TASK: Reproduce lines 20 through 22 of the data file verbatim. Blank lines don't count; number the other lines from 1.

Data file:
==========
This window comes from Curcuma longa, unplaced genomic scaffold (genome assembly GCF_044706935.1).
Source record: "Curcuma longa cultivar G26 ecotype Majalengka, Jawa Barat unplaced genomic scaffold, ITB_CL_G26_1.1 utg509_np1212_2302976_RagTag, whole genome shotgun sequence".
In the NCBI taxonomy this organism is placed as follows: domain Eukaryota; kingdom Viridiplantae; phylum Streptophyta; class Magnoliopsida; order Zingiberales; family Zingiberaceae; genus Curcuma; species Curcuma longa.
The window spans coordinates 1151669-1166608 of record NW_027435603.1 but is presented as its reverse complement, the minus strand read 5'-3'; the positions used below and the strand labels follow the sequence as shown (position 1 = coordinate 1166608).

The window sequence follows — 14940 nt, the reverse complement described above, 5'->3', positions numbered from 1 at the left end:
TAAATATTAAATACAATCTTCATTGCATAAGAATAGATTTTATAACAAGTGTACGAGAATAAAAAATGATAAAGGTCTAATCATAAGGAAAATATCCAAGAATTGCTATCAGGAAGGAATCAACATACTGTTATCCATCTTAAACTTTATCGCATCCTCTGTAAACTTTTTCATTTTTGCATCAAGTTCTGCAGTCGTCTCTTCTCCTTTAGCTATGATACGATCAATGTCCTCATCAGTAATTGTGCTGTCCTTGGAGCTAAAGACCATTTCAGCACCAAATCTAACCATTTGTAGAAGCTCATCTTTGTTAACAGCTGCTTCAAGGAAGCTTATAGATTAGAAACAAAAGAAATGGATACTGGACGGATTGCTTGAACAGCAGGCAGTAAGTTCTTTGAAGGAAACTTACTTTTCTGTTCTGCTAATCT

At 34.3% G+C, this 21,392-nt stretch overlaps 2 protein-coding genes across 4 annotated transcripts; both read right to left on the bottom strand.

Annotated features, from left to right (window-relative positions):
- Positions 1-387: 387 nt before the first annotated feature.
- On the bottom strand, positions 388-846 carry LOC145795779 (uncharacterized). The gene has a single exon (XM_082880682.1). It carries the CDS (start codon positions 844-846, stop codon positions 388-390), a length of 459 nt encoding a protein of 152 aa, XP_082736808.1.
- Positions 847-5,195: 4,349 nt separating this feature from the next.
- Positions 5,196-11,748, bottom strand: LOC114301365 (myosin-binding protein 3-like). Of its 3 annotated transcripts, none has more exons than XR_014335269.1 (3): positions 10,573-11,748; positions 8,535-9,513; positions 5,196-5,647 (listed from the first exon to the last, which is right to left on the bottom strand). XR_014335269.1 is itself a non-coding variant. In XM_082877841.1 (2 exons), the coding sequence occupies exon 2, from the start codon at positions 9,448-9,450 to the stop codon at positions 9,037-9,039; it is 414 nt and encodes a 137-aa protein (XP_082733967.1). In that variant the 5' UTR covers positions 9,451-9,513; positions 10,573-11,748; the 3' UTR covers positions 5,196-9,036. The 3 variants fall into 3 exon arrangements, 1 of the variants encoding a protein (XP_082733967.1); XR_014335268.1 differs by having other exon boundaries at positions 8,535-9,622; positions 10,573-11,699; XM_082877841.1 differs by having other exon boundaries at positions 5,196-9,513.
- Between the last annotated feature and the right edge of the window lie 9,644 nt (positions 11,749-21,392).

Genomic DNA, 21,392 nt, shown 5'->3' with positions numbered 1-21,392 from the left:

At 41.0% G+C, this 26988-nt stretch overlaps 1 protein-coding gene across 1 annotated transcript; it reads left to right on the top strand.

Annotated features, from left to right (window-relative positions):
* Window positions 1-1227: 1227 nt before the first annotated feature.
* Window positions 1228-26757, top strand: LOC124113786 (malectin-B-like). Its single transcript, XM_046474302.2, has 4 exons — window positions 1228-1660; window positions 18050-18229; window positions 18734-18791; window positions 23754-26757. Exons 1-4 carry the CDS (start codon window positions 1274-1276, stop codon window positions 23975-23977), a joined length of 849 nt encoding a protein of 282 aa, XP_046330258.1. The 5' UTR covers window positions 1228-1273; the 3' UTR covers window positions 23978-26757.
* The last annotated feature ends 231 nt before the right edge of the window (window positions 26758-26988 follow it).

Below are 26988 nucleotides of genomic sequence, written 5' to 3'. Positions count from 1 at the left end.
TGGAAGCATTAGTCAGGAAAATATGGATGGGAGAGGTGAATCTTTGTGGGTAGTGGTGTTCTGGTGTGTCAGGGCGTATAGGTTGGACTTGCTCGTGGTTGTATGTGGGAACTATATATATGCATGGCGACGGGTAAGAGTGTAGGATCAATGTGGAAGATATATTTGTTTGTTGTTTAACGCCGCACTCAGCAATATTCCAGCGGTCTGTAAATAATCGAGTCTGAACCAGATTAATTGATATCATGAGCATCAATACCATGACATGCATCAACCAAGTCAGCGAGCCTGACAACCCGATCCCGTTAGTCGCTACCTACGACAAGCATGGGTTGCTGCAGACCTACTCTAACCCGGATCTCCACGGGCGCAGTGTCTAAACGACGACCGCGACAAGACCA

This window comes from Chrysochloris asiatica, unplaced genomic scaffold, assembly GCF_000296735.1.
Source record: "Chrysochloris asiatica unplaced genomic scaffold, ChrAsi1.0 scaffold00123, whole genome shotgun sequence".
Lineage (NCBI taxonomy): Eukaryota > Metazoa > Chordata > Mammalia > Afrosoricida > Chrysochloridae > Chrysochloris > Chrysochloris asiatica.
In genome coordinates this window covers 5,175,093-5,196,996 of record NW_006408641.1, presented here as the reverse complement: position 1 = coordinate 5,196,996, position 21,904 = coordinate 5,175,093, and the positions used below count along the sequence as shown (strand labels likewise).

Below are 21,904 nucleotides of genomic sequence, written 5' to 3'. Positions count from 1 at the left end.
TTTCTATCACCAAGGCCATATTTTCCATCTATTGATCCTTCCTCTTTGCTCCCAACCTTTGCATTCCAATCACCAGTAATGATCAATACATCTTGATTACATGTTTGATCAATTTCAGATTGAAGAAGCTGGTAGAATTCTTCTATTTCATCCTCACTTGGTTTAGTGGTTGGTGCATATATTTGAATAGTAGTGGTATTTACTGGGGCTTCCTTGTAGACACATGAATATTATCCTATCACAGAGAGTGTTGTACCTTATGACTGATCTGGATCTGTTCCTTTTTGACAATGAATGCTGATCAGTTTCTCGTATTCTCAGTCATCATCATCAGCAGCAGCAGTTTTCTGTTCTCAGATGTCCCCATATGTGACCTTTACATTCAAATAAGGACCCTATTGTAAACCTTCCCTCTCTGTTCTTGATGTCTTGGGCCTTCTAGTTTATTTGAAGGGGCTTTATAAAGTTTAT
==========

Below are 26988 nucleotides of genomic sequence, written 5' to 3'. Positions count from 1 at the left end.
TGGAAGCATTAGTCAGGAAAATATGGATGGGAGAGGTGAATCTTTGTGGGTAGTGGTGTTCTGGTGTGTCAGGGCGTATAGGTTGGACTTGCTCGTGGTTGTATGTGGGAACTATATATATGCATGGCGACGGGTAAGAGTGTAGGATCAATGTGGAAGATATATTTGTTTGTTGTTTAACGCCGCACTCAGCAATATTCCAGCGGTCTGTAAATAATCGAGTCTGAACCAGATTAATTGATATCATGAGCATCAATACCATGACATGCATCAACCAAGTCAGCGAGCCTGACAACCCGATCCCGTTAGTCGCTACCTACGACAAGCATGGGTTGCTGCAGACCTACTCTAACCCGGATCTCCACGGGCGCAGTGTCTAAACGACGACCGCGACAAGACCA

This window comes from Chrysochloris asiatica, unplaced genomic scaffold, assembly GCF_000296735.1.